Blessed Are the Jobless: How Ministries Aid the Unemployed
The U.S. unemployment rate dropped in late 2011, but the decrease was misleading. The U.S. Department of Labor didn't count more than 1.1 million jobless people who were classified as "discouraged workers": those who were willing and able to work but did not seek employment during the previous 30 days. Such discouragement has many roots. Their employers might have eliminated jobs due to belt-tightening or moved jobs overseas to cut labor costs.
Research shows that discouragement often grows the longer a worker is unemployed. Such individuals begin to spend less time each month looking for a new job. Dan Coffey, an outplacement expert who previously led the jobless ministry at Christ Church in Oakbrook, Illinois, said, "We fail to realize there is a grieving process involved—denial, anger, bargaining, acceptance. People who go through unemployment need to go through that." Job loss is considered one of the top 10 most stressful life events.
The needs of the discouraged worker are complex—which is where local churches can step in. "The church has a unique and wonderful role to play. The church provides spirituality and emotional support that can cut through the anxiety and the depression and give people hope," said Steve Murata, a leader of Menlo Park Presbyterian Church's Career Actions Ministry (CAM). Unlike secular agencies, the church can help people see their true worth in Christ, give them a new sense of purpose for their work lives, and re-energize them for the job search process.
Pastor Todd Augustine oversees College Church's career ministry in Wheaton, Illinois. He said that during long-term unemployment, people want to see immediate results after attending a job ministry or career fair, which makes it easy for them to become more discouraged.
"We try to keep our emphasis on a spiritual dimension rather than just a pragmatic dimension," he said. "The truths that we speak to are always applicable to life whether you're employed or unemployed, whether you've found the job or gotten the interview."
Designed for Work
In recent years, Christian scholars have reflected in fresh ways on a theology of work. It can be devastating when people are unable to engage in meaningful labor. "It's perfectly natural to be ill at ease about becoming unemployed and to be frustrated and anxious," Ben Witherington, author of Work: A Kingdom Perspective on Labor, told Christianity Today. "I don't think that most Christians have thought seriously about what the Bible says about work."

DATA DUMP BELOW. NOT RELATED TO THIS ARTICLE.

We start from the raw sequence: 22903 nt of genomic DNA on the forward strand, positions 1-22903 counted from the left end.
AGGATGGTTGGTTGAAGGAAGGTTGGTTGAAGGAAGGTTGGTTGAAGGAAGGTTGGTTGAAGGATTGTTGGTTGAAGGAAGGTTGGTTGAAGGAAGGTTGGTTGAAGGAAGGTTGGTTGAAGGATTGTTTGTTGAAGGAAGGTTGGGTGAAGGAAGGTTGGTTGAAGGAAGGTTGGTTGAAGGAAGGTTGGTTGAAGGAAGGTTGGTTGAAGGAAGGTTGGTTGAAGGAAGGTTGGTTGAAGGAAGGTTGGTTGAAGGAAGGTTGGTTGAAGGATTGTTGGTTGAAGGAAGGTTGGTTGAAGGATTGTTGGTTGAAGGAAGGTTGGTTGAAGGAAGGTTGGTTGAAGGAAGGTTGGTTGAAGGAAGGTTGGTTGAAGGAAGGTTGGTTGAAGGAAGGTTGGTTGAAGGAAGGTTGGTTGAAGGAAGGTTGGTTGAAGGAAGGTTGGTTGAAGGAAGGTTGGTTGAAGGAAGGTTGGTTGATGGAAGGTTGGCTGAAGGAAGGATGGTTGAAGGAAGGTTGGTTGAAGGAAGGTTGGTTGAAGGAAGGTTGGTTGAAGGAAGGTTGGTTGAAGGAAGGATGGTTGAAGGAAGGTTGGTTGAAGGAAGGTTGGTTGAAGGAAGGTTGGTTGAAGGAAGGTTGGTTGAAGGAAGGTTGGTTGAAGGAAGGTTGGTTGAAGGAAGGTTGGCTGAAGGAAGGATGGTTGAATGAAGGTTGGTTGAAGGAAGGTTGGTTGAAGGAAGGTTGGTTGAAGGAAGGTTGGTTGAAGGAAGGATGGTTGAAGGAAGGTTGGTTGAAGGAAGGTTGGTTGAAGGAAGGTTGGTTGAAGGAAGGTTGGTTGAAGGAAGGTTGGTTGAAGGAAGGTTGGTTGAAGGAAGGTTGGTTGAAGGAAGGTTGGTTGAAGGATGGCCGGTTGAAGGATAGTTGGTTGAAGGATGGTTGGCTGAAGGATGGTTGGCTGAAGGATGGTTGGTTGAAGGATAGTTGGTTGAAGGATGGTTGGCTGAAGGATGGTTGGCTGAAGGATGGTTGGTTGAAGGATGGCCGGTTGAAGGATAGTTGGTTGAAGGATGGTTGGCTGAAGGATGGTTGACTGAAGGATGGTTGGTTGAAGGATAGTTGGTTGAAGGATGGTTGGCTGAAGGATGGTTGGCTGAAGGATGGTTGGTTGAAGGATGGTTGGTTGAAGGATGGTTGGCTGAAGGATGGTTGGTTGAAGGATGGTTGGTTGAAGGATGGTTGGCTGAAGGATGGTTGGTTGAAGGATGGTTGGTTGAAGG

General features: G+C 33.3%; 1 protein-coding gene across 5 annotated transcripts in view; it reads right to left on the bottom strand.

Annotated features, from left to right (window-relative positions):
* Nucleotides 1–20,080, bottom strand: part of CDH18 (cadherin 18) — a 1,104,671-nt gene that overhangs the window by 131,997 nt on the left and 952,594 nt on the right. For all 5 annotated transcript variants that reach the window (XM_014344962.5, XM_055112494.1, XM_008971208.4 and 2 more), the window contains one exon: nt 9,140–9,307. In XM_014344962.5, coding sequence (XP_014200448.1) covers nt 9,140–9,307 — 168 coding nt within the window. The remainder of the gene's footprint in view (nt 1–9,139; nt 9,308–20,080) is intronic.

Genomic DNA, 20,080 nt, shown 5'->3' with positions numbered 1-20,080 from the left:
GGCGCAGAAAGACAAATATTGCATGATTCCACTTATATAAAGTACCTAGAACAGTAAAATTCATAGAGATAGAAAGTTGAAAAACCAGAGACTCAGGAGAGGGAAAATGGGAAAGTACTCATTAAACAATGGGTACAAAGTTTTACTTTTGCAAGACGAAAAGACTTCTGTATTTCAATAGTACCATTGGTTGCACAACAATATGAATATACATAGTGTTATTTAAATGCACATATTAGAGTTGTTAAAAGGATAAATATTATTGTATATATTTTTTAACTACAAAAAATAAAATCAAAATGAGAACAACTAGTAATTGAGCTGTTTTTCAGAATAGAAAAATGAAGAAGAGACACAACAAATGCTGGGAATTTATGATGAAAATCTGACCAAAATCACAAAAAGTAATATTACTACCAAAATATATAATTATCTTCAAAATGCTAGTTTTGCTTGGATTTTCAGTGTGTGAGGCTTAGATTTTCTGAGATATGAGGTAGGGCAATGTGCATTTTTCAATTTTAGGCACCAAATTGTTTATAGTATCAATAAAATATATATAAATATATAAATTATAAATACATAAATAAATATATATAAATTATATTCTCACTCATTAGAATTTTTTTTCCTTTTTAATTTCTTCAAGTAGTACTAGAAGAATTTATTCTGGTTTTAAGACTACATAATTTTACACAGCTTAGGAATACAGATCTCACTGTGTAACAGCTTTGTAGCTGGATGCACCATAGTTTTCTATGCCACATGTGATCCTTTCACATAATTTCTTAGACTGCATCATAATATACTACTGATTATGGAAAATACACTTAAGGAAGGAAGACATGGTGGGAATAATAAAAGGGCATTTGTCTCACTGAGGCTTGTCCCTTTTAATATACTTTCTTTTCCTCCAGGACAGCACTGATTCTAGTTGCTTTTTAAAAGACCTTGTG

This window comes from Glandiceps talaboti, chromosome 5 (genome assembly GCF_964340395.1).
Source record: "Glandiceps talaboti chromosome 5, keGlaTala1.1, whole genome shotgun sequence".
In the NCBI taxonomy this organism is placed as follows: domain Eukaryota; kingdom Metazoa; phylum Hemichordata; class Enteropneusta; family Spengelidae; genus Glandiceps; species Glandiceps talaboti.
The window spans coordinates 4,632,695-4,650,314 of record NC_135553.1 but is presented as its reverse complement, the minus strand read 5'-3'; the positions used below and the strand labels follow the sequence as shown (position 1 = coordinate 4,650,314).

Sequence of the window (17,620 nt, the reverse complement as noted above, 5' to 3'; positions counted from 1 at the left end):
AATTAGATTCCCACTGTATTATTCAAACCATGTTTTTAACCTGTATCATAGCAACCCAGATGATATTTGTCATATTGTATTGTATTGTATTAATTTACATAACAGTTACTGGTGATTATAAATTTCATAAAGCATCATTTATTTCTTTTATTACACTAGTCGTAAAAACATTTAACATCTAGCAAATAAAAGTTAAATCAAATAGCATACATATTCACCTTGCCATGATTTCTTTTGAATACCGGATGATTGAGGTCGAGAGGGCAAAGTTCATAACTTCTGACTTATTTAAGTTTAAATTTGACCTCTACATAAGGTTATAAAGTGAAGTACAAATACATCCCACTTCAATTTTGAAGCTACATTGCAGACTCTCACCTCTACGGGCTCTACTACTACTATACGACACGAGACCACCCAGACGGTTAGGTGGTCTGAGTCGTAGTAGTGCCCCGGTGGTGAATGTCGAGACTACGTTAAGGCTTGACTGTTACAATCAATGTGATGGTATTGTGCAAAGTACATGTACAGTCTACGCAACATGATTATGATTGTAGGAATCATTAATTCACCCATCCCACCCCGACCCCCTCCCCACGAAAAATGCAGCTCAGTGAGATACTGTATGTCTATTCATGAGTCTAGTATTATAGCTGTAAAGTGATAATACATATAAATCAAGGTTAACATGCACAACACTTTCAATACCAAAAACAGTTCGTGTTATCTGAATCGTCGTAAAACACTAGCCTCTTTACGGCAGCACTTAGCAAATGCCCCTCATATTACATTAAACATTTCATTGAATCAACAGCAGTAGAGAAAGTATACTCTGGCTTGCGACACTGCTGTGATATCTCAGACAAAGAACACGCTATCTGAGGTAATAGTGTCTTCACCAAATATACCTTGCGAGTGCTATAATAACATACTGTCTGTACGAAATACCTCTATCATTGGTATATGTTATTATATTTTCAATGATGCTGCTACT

When the vision of work is not rooted in Scripture, people fall back on a lesser notion: the perfect job. "Christians have associated vocation with job," said Gene Veith, author of the 2002 book God at Work, noting that job is a secular word, while the word vocation has rich theological meaning.
Vocation is defined as God calling us to serve and love our neighbors. This is something one never loses, Veith said. According to the Reformers, Veith said, there were three vocations: the family, the church, and the state. A paying job is only one aspect of the family vocation.
"We invest so much of the meaning of our lives in our jobs," said Veith, provost and professor at Patrick Henry College. "That's our identity, that's what gives our life reason, that's why we get up in the morning. When that is taken away, we feel purposeless. That mindset has led us to neglect our other vocations and callings."
At Menlo Park Presbyterian, the CAM program helps participants rebalance their lives and grasp the biblical perspective on work.